Our children’s futures are being sacrificed on the altar of oil, gas, and petrochemical profits. But communities are rising up and fighting back.
Over the last year, we’ve been working with grassroots leaders across the country to launch We Refuse To Die — a new, national environmental justice art campaign connecting frontline fights to stop the ecological and public health harms of the fossil fuel industry.
From Appalachia to the Gulf South and beyond, Black, Latinx, Indigenous and poor white communities living near refineries, pipelines, fracking sites, and other polluting infrastructure experience disproportionate rates of asthma, rare cancers, and other terminal illness. In the western United States, wildfires cover communities in toxic smoke and ravage the more-than-human world, destroying homes and habitats. Forced to live in unlivable conditions, humans and nonhumans alike are cast as the “living dead”.
With We Refuse to Die, the living dead speak back.
Incorporating art produced for museum and outdoor exhibition, public ritual, gatherings within and across communities, and visuals for performances, public hearings, and protest, this multi-year, multi-city project pushes back against the dominant representation of so-called “sacrifice zones” as sites of powerlessness and victimization.
In coalition with communities on the frontlines of climate and environmental justice struggles, We Refuse To Die forges new solidarities—across generations, geographies, and even species, metabolizing grief into collective strength and community power.
The campaign recently debuted in the Pittsburgh region, in an exhibition at the Carnegie Museum of Art and at a cross-community gathering, featuring story and strategy-sharing, “toxic tours”, billboards, and the permanent installation of an Externality monument. Hand-carved from a tree killed in climate-fueled wildfires, it is one of dozens of these monuments being installed in ceremonies across the country, at sites of industrial harm.
The next monument goes up this weekend in East Palestine, Ohio, on the one-year anniversary of the toxic chemical train disaster— one of the worst in U.S. history. In a ceremony embracing the theme of the phoenix rising, the community will celebrate the strength they have found in forging family with others across the country who are leading the fight for our future.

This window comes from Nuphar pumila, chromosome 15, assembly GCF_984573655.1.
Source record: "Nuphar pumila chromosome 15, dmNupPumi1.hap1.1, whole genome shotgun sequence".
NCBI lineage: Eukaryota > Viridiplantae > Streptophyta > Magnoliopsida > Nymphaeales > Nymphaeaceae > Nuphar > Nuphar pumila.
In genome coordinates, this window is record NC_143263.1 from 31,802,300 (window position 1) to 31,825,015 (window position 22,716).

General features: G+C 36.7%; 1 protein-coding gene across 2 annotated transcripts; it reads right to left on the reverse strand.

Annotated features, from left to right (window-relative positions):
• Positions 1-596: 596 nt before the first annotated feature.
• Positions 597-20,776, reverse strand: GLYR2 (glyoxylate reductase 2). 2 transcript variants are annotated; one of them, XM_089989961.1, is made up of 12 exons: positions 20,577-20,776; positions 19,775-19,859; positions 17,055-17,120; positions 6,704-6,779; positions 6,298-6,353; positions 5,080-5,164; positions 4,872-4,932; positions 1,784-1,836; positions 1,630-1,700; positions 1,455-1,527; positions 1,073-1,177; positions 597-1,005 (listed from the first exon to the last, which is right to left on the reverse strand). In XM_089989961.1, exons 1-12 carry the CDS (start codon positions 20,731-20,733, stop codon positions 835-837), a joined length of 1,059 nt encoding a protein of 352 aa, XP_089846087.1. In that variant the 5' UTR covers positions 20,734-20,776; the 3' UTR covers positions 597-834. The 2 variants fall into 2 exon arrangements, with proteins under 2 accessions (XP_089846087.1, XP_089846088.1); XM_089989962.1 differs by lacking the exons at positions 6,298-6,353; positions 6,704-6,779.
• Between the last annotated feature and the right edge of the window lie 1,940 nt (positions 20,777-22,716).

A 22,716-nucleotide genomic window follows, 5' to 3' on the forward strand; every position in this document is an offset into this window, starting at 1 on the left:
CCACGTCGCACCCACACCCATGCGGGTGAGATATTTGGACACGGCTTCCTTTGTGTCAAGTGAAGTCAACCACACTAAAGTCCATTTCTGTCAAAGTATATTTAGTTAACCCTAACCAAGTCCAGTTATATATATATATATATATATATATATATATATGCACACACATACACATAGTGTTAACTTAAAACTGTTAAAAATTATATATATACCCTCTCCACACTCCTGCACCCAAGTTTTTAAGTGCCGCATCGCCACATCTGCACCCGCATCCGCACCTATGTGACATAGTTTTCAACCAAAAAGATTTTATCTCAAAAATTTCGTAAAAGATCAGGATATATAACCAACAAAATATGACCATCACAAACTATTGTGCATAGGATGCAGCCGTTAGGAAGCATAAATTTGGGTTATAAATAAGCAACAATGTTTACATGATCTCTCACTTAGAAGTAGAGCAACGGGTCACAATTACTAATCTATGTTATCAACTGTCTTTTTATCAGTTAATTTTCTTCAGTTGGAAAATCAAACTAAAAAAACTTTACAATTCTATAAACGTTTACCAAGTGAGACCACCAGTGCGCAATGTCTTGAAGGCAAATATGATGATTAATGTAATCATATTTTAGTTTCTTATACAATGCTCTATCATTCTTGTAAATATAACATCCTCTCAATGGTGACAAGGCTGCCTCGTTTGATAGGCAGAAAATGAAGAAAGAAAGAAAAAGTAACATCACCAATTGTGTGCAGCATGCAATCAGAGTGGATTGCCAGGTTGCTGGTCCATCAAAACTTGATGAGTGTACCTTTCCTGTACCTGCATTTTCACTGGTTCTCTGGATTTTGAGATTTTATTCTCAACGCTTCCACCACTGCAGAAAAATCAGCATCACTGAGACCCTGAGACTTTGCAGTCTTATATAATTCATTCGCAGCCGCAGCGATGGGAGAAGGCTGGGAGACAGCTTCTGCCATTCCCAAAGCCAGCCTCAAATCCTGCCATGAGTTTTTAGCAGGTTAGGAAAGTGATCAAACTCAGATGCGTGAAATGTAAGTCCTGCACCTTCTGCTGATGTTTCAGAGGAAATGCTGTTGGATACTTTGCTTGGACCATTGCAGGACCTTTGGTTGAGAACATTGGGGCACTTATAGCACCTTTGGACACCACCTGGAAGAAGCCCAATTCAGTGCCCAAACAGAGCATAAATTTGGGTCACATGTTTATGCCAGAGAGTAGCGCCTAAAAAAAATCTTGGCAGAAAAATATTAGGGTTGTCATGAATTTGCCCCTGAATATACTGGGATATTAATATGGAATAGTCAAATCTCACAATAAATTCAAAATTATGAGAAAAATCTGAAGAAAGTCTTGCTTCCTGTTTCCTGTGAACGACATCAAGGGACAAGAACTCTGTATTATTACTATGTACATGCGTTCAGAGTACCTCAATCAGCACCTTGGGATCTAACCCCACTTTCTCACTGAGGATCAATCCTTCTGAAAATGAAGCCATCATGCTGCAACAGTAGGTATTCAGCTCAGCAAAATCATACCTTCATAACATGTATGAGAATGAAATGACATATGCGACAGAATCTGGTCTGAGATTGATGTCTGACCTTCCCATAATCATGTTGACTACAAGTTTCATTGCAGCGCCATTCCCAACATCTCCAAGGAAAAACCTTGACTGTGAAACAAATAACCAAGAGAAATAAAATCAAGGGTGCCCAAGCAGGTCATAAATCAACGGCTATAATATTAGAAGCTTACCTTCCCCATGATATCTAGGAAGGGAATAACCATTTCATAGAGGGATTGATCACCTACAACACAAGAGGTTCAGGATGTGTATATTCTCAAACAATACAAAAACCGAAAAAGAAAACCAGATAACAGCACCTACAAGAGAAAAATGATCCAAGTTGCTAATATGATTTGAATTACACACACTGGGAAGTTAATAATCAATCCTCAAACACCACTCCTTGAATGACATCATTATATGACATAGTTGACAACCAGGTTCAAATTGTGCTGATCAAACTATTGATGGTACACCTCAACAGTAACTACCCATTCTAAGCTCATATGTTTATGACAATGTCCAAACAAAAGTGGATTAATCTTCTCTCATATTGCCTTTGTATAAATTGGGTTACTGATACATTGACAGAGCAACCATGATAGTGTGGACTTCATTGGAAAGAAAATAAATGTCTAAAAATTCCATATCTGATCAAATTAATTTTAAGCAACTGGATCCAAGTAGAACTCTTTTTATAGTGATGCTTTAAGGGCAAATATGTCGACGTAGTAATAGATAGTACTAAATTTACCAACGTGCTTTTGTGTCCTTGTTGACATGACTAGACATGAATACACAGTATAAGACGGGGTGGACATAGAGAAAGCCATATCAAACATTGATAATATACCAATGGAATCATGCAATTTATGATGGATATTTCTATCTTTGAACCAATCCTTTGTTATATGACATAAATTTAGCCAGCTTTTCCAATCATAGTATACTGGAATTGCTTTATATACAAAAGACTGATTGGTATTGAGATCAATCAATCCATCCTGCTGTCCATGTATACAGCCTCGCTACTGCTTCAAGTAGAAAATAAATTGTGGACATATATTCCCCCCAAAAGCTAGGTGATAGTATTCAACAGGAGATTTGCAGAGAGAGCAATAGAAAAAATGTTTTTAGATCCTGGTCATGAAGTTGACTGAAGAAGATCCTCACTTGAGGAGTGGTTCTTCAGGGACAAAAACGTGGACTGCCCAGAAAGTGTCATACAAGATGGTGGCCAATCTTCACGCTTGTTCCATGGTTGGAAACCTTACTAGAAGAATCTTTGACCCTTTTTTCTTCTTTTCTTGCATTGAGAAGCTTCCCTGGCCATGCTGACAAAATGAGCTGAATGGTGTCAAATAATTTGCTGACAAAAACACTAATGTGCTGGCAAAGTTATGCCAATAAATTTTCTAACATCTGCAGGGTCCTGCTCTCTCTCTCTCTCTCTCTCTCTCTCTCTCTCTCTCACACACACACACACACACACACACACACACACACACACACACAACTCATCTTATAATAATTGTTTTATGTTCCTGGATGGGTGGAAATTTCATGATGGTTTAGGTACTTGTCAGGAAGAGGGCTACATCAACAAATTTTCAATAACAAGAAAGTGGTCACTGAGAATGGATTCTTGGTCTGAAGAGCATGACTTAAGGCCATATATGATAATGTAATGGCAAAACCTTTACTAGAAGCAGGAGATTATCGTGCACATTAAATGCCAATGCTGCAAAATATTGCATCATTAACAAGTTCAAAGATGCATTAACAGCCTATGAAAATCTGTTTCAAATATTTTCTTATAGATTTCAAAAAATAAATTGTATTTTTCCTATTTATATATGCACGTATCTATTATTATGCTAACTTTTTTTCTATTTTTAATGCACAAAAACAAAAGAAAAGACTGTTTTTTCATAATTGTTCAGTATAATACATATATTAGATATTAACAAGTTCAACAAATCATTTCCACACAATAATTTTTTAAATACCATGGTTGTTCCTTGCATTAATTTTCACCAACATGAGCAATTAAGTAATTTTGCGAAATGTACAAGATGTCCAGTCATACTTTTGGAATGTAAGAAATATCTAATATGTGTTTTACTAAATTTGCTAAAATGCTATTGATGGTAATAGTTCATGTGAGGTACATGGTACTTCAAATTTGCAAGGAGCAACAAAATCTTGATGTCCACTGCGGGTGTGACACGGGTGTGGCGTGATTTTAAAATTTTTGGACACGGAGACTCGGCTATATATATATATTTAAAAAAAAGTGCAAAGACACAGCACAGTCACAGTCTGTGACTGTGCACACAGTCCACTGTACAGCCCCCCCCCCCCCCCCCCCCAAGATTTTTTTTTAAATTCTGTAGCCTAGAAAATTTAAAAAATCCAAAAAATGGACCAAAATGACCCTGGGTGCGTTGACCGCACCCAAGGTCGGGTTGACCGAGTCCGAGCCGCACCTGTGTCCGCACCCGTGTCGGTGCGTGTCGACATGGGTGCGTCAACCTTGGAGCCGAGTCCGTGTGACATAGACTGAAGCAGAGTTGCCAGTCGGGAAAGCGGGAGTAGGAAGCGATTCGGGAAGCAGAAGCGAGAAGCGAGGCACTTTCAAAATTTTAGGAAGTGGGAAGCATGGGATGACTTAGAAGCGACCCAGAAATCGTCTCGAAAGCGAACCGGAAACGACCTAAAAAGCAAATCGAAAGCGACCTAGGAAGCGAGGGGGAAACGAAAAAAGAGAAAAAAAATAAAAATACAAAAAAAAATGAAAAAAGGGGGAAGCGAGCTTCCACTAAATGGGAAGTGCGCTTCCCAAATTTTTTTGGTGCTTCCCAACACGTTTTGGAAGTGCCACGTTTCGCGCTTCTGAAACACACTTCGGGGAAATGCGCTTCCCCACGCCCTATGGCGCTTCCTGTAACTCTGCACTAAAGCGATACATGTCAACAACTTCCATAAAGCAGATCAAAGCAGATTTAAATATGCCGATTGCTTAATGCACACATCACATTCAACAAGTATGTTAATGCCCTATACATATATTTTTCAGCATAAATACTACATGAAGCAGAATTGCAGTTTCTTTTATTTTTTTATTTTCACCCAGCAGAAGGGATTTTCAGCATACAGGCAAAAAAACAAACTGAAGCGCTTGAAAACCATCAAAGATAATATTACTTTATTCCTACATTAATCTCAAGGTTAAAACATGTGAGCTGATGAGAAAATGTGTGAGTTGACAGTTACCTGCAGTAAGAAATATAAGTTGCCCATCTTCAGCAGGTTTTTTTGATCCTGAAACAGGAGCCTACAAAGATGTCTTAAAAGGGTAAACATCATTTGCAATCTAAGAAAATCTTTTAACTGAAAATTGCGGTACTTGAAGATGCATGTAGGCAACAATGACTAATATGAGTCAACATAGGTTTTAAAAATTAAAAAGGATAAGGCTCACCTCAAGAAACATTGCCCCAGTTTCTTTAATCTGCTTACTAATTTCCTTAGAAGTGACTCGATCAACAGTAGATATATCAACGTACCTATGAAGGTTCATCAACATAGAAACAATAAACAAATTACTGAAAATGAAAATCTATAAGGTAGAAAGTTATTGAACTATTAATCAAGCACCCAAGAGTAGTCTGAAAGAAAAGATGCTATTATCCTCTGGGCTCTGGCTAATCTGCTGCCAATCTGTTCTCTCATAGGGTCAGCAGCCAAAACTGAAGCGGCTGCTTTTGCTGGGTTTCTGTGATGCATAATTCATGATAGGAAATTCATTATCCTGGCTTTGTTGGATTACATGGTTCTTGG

Join us. Learn more below, and if you can, support this work at the intersection of art and environmental activism with a donation of any size.
Exhibiting The Externalities
At the heart of the project are The Externalities, a series of public monuments honoring the enduring spirit of the ancestors in our struggles for climate and environmental justice. Hand-carved from Pacific Northwest trees killed in climate-fueled wildfires, over the next few years they will be permanently installed at public ceremonies throughout the Gulf South, Permian Basin, and Appalachia, facing the petrochemical plants and fossil fuel facilities that cause local and global harm.
The carvings were recently featured in a 6-month long exhibition at the Carnegie Museum of Art, along with large-scale video projections of the Externalities“watching” industrial fencelines in Texas, Louisiana, and Appalachia.
Billboards in the News
Fossil fuel and petrochemical corporations are poisoning our communities, contaminating the air we breathe and the water we drink, and threatening our children’s future with catastrophic climate change.
It kicked off in November in the Pittsburgh region, where big polluters convened for the MetCoke World Summit, sponsored by coal, steel and coking companies. Billboards were installed near regional sites of toxic pollution, and in Pittsburgh outside the summit hotel.
The campaign made the evening news, provoking a response from summit sponsor US Steel, which operates the Clairton CokeWorks Plant––one of the worst sources of cancer-causing industrial air pollution in the nation.
In November, 25 frontline community leaders from Texas, Louisiana, Mississippi, West Virginia, Pennsylvania, Ohio, and Sarnia, Ontario joined us in Pittsburgh for a week-long convening of story and strategy-sharing, bread-breaking, and “toxic tours” led by residents of so-called “sacrifice zones” across the Ohio River Valley.
The convening culminated in the first permanent installation of an Externality monument, overlooking the US Steel CokeWorks Plant in Clairton, PA, where a predominantly low-income Black community breathes the most toxic air in the county.
The ceremony featured libation and prayer, song, West African drumming and dancing, and the procession and planting of the carving by Clairton and Gulf South community members. Grandmother Melanie Meade of Black Appalachian Coalition is host to the monument, which she says, honors her ancestors who struggled before her and gives her strength each day.